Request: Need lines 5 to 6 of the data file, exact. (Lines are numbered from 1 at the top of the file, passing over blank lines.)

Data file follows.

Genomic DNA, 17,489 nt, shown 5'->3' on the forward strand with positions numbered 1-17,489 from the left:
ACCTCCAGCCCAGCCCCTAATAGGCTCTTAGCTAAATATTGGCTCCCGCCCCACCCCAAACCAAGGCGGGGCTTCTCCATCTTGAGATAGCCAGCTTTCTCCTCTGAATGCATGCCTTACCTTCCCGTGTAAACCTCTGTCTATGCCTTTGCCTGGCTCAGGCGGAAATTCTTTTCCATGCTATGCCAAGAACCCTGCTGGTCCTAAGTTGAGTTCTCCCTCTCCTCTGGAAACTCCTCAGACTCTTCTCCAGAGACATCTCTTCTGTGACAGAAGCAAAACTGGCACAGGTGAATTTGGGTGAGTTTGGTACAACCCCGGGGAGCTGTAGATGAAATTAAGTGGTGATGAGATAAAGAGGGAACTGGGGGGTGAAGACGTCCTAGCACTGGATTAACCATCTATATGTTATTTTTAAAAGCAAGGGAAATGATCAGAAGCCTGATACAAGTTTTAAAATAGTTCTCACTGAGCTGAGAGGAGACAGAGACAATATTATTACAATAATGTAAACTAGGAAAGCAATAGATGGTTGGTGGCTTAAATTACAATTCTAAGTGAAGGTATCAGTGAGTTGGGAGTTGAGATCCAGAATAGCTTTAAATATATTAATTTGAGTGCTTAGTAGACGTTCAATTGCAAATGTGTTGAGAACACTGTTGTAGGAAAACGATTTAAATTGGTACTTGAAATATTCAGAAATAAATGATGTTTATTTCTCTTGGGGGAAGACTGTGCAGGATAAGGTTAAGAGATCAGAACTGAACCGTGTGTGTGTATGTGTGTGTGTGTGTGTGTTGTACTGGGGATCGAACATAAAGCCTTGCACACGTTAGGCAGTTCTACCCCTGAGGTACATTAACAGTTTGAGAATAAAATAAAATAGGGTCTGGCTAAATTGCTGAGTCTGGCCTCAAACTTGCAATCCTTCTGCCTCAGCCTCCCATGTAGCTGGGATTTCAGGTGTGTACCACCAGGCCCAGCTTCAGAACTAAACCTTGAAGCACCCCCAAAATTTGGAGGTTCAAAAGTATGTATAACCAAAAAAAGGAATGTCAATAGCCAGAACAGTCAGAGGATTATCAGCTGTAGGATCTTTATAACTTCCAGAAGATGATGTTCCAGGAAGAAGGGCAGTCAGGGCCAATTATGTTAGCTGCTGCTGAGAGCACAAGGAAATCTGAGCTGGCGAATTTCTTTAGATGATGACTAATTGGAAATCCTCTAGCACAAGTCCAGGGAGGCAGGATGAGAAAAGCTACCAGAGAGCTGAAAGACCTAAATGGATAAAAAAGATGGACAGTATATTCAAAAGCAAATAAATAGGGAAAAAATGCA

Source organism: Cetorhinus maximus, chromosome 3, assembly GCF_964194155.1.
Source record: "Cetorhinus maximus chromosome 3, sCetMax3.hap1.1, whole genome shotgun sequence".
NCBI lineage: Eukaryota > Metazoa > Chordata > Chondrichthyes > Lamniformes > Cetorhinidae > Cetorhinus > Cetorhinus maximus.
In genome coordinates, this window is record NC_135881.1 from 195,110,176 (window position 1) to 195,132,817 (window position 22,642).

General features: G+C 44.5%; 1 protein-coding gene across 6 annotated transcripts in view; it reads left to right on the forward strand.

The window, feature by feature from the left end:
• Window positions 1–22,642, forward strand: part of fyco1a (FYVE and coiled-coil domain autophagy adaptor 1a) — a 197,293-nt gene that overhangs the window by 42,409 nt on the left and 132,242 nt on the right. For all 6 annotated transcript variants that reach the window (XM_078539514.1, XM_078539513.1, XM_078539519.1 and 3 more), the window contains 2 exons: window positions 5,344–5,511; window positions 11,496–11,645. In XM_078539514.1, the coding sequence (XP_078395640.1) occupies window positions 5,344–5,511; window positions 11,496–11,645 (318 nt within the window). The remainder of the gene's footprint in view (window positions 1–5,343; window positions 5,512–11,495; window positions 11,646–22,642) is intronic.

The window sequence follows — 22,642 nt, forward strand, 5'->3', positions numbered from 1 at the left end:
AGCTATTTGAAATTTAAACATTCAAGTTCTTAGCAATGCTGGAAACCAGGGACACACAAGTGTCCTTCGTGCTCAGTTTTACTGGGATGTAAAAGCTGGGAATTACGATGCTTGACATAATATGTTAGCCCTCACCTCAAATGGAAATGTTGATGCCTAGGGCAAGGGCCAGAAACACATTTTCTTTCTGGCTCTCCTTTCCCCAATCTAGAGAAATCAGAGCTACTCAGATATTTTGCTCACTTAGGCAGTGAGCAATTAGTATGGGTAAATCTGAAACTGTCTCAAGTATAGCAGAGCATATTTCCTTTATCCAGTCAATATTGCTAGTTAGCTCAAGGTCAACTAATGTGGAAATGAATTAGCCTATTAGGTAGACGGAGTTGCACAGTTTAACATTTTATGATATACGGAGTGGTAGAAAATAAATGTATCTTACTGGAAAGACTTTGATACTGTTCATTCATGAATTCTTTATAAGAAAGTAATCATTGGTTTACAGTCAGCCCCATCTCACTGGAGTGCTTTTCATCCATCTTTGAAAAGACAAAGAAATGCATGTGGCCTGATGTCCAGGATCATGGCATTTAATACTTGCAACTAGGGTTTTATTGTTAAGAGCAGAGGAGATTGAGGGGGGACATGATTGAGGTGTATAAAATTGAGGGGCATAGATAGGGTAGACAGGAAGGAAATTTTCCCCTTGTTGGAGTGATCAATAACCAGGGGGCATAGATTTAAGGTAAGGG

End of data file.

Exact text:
NCBI lineage: Eukaryota > Metazoa > Chordata > Chondrichthyes > Lamniformes > Cetorhinidae > Cetorhinus > Cetorhinus maximus.
In genome coordinates, this window is record NC_135881.1 from 195,110,176 (window position 1) to 195,132,817 (window position 22,642).